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“THE AMERICAN HOLD IN SYRIA “Usually derided for its infighting or discarded as unnecessary, Syria’s political opposition shows the oppositions, misunderstandings and conflicting geopolitical interests upon which it had been founded. That its main political bodies have failed to overcome their inherent weaknesses and play a proactive role is unfortunate. But so too is the opposition’s Western and Arab partners’ striking failure to address the ways in which their own mixed signs, independent agendas and poor coordination have undermined the structures they ostensibly seek to empower. Each viable interpretation of the war would require the evolution of a credibly democratic opposition; for all its shortcomings, the National Coalition of Syrian Revolutionary and Opposition Forces currently is alone in possibly meeting that analysis. To do so, however, it will need to dramatically bolster its presence on the ground; opposition backers will have to streamline their assistance, and all must develop a strategy to deal with the growing jihadi phenomenon.

The roots of the political opposition’s difficulties lie, first and foremost, within the oppressive domestic environment from which it emerged. The result has been a combination of exiles, and secular dissidents deprived of a real political constituency, also as Muslim Brothers geographically detached from their natural base. Little wonder that, because the uprising began, this diverse array of groups and individuals lacked not only ties to those demonstrating on the streets but also meaningful political experience and the means to evaluate their respective popular power.

In conferring a cast of legitimacy to exile-based umbrella groups – in October 2011, to the Syrian National Council; later, in November 2012, to the Coalition – on-the-ground activists were not endorsing a specific political leadership. Rather, they saw the political opposition because the uprising’s diplomatic expression, a body whose job essentially was to mobilise international support.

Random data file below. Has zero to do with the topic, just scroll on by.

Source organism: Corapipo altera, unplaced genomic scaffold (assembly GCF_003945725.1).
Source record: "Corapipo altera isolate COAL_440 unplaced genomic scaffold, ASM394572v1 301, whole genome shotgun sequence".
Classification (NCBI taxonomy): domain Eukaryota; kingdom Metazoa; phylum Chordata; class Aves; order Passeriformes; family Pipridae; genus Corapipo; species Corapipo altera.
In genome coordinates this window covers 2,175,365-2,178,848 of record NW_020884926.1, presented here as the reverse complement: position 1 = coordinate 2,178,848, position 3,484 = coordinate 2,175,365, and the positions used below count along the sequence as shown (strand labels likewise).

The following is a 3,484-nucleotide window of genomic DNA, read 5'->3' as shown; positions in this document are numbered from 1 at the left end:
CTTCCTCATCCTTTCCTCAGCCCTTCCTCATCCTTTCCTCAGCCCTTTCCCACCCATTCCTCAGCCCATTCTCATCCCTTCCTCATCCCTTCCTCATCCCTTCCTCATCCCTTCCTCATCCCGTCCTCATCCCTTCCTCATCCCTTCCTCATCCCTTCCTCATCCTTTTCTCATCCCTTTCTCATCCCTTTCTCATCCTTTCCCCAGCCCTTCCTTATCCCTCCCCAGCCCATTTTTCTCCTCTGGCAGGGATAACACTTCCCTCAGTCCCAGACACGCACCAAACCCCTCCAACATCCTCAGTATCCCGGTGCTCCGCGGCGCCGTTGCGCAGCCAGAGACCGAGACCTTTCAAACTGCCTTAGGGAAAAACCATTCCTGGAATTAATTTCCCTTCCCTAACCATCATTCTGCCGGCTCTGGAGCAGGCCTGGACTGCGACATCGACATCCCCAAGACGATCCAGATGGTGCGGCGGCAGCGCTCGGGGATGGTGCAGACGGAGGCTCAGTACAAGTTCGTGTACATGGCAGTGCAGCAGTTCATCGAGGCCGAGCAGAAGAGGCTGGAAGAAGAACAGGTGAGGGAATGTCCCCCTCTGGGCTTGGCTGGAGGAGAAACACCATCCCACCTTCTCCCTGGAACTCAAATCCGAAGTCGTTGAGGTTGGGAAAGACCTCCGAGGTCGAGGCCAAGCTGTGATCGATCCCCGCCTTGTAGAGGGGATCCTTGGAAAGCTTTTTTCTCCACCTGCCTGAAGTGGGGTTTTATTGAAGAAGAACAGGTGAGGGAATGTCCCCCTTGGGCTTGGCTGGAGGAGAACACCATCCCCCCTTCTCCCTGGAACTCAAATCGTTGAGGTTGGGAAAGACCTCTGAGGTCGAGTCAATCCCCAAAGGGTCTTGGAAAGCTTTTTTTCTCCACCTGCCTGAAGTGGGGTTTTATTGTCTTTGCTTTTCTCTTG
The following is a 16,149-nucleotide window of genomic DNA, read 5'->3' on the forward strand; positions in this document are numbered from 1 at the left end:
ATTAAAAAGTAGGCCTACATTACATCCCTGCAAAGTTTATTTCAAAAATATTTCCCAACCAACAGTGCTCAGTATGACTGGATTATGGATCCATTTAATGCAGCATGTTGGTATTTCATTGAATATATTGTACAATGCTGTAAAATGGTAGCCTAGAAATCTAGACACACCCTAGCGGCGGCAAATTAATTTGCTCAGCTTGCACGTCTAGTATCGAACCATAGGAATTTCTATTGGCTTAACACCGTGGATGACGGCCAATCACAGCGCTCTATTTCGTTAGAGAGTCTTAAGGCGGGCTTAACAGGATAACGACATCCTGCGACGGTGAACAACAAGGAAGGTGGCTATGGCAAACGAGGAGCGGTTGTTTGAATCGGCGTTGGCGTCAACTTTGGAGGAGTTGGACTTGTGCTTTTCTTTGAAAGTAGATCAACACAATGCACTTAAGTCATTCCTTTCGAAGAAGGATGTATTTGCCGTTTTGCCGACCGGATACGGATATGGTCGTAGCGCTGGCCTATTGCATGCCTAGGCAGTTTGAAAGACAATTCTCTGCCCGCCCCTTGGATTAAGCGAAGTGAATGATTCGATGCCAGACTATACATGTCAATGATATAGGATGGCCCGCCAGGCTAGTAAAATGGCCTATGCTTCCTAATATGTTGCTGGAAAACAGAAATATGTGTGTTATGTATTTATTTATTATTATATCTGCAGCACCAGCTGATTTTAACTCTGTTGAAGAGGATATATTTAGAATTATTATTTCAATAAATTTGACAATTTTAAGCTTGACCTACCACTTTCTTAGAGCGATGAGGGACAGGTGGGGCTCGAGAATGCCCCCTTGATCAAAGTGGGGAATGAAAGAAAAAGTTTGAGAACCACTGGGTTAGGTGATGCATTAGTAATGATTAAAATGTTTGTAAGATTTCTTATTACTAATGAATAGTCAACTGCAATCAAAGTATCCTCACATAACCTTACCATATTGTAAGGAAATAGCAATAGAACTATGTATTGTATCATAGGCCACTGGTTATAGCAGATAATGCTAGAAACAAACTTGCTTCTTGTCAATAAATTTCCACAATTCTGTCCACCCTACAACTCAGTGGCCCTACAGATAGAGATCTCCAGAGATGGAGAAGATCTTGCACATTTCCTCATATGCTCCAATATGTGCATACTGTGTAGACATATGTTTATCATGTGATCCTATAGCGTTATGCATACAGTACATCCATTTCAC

The problem is that this outlook was at sharp odds with that of relevant Western governments, Washington’s in particular. For the Obama administration, such direct military intervention never appears truly to possess been within the cards. Rather, it saw the advantage of getting the opposition to unite and proffer a more broadly appealing vision of the post-Assad future. In contrast, the opposition saw value in those tasks – made all the more difficult given its diversity and distance from the ground – only insofar as they were accompanied by substantially more Western support. Washington waited for the opposition to enhance itself; the opposition waited for Washington to empower it. Both shared the goal of a Syria without Assad, but neither developed a technique to realize the goal that took account of the other’s constraints, triggering a cycle of frustration and mistrust that discredited the political opposition and Western governments alike within the eyes of the uprising’s rank and file.

Possibly too further damaging to the opposition has been needed of coordination among its regional backers, ramifications of which are felt on the political and military fronts. Politically, competition between its most vital supporters, Saudi Arabia and Qatar, has fuelled divisive intra-Coalition dynamics. This has proved to be a huge distraction. At critical points, it’s effectively ground Coalition activity to a halt.

Militarily, Saudi-Qatari fight is but one aspect of the region’s broader collapse to cooperate. This has helped create propitious conditions for more extremist groups to thrive. The Supreme Military Council (SMC), led by Salim Idris, is represented within the Coalition and has been endorsed – on paper a minimum of – by the opposition’s main international supporters as the lone channel for military support. But it enjoys scant leverage on the ground, debilitated not only by lack of meaningful Western backing but also by the widespread perception that it cannot control which rebel faction gets what. Rather, those decisions appear to be made in Doha and Riyadh. Too, well-armed militant organisations in need of weaponry and capital have alternative choices: loot from capturing regime arms depots; occasionally lucrative assets deriving from the control of oil facilities and border crossings; and plentiful private funding, chiefly from the Gulf.

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